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Snapshots of Courageous Faithfulness

ruth2In so many ways, our culture’s motto is “Do whatever feels right to you.” Believing that there is one right way set by God Himself and living according to that way takes a form of courage we often lack. Though thousands of years old, the book of Ruth gives us three snapshots of courageous faithfulness from which can we still learn today.

Naomi illustrates courageous repentance. The book of Ruth begins by recounting Elimelech and Naomi’s disobedience in moving to Moab because of a famine in Judah. Their actions reflect the sin of their time as shown in the last verse of Judges (just before Ruth in the English Bible), “In those days Israel had no king; everyone did as they saw fit.” Reacting to the famine they could see rather than by faith in the One who delivered them from Egypt, Elimelech and Naomi rejected the inheritance God gave them and married their sons to two accursed Moabite women. In the midst of their unfaithfulness, Naomi’s husband and sons died. Left with only two young Moabite daughters-in-law, Naomi had to choose. Would she continue in unfaithfulness or repent and return to Israel? Perhaps in desperation, perhaps in courage, Naomi chose repentance. Though she renamed herself Mara out of bitterness at God’s discipline, yet she resumed her trust in Him. She returned to the land of promise, even bringing Ruth, physical proof of her disobedience, home with her.

Ruth illustrates courageous conversion. Raised an idolater, Ruth is instead engrafted into God’s people. When Naomi urged her to return to her own people, Ruth told Naomi, “Don’t urge me to leave you or to turn back from you. Where you go I will go, and where you stay I will stay. Your people will be my people and your God my God” (Ruth 1:16).  Ruth’s statement is one of the most famous examples of faithfulness in Scripture, and she isn’t even a Hebrew. In fact, most Hebrew Bibles order the book of Ruth directly after Proverbs 31, the poetic rendering of a woman of excellence, reinforcing Ruth’s character as a living and breathing woman of excellence (Ruth 3:11), one who courageously left all she knew to become part of God’s people.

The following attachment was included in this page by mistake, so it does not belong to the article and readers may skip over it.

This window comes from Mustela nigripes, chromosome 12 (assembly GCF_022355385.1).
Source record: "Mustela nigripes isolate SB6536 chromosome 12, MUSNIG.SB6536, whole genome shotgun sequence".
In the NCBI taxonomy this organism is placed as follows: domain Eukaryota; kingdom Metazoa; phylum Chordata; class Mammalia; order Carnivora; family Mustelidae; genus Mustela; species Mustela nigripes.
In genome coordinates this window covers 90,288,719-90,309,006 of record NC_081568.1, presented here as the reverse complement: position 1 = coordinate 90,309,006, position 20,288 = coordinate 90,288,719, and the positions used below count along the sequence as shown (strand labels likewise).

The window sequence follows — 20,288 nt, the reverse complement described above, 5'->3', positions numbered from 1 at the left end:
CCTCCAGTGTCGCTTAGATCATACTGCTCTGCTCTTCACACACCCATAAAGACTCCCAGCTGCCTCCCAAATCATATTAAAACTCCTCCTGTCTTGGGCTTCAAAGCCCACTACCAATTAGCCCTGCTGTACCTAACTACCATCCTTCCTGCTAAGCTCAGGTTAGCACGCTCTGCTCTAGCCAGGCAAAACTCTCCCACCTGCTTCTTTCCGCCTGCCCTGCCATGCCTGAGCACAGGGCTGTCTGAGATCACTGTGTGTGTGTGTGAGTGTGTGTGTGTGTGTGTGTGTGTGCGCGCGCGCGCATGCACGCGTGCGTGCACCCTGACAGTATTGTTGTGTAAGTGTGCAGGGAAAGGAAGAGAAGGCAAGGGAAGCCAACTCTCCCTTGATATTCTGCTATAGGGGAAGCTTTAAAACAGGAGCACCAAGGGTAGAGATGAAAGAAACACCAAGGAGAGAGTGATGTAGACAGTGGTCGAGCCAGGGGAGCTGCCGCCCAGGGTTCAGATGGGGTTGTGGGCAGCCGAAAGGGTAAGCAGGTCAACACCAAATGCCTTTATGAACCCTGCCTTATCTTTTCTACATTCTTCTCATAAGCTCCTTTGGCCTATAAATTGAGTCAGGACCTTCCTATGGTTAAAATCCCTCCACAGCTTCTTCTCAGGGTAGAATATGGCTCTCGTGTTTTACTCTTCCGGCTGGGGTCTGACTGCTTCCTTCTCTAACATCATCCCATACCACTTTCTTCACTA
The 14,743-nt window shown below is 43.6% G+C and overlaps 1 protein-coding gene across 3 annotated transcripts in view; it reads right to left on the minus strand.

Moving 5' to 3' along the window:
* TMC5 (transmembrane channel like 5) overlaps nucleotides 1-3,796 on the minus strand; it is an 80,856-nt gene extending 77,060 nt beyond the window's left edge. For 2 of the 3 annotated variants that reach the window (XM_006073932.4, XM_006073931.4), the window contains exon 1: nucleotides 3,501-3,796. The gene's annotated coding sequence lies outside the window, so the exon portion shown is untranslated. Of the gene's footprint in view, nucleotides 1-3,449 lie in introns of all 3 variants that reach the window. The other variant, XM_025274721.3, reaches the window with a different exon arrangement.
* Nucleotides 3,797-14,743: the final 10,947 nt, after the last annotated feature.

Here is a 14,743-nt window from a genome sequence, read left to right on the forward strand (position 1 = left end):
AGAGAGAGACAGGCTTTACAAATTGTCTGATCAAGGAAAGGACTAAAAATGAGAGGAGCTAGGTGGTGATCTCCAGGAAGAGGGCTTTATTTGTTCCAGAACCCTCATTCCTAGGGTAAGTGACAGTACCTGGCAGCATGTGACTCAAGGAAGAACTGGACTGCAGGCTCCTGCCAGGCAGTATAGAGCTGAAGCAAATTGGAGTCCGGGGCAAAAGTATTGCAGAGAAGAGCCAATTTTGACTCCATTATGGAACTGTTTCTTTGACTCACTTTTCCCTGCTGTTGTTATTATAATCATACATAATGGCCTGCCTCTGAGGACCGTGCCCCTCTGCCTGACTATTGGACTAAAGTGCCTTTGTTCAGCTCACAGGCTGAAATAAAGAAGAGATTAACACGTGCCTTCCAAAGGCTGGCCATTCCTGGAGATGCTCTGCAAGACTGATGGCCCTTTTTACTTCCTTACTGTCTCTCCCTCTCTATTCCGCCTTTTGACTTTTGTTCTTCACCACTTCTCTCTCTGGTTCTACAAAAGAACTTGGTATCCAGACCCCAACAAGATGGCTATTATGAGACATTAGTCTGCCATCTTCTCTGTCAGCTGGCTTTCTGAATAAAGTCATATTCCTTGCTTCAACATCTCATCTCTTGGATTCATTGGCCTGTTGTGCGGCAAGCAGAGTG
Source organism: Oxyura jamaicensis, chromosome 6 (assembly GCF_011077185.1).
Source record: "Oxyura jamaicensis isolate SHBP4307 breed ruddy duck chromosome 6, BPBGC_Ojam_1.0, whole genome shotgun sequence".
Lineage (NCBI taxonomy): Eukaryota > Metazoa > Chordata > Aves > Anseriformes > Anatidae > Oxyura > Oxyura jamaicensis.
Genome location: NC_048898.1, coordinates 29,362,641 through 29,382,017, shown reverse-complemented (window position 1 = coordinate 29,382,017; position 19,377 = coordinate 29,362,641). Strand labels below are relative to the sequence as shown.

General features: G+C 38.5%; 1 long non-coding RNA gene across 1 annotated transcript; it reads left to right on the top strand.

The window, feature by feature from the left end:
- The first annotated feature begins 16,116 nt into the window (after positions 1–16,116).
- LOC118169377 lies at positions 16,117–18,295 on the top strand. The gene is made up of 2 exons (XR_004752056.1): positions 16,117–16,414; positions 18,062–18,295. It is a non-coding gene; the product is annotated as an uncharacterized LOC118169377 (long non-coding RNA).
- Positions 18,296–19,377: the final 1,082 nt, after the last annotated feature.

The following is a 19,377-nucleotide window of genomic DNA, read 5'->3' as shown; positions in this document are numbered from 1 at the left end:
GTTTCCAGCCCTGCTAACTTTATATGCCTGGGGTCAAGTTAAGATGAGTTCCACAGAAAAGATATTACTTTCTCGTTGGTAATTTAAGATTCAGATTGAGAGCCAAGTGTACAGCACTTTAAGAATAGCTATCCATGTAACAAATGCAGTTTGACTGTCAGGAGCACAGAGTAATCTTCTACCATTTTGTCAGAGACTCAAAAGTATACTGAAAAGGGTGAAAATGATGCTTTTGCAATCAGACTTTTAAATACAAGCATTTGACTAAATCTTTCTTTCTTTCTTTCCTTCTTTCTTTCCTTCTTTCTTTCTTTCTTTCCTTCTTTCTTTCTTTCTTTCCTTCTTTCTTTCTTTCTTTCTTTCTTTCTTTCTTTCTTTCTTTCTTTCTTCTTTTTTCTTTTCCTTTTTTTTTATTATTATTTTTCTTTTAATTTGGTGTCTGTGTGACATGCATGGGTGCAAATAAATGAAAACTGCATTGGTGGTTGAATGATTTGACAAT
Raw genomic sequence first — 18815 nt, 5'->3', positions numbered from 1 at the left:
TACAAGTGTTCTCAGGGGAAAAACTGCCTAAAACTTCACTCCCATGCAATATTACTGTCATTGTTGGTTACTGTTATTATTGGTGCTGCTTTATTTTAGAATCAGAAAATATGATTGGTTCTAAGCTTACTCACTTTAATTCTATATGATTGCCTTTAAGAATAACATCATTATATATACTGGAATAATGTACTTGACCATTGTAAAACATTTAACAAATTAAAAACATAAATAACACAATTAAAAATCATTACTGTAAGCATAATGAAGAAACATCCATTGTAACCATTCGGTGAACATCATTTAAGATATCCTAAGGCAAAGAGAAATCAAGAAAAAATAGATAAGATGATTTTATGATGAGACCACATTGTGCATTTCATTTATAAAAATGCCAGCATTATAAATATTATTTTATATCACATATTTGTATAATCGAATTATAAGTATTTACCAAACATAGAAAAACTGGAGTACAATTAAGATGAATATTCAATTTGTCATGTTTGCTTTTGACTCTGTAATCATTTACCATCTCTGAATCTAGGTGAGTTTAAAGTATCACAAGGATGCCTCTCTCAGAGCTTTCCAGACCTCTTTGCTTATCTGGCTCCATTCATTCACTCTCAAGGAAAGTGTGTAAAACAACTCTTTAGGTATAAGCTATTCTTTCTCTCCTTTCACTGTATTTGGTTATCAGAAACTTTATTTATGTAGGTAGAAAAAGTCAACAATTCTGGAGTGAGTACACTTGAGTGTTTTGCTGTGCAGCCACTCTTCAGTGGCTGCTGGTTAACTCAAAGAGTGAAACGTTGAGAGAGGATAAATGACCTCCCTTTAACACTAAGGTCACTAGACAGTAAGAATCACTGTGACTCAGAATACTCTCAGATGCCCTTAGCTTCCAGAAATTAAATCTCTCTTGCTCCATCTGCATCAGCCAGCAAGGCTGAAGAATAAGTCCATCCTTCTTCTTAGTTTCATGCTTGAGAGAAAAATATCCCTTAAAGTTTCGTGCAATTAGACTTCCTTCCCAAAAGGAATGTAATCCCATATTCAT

In this and every story, God is the ultimate example of courageous faithfulness. Working sinlessly through the sin of Naomi’s family, God wooed Ruth to Himself. Out of His great faithfulness, He provided Israel with food that tempted Naomi’s return. Through Boaz, He provided for both women’s physical needs. Through Ruth and Boaz’s descendant Jesus, He provided for their—and our—spiritual needs.

Just as they did in Ruth’s time, people in today’s culture do whatever seems right in their own eyes. Still today we must, like Ruth, be courageous enough to align ourselves with God’s people. Like Naomi, we must be courageous enough to repent of our sins, accept God’s discipline, and return to His people. We must place our trust in the One who is faithful beyond all we can imagine—King Jesus.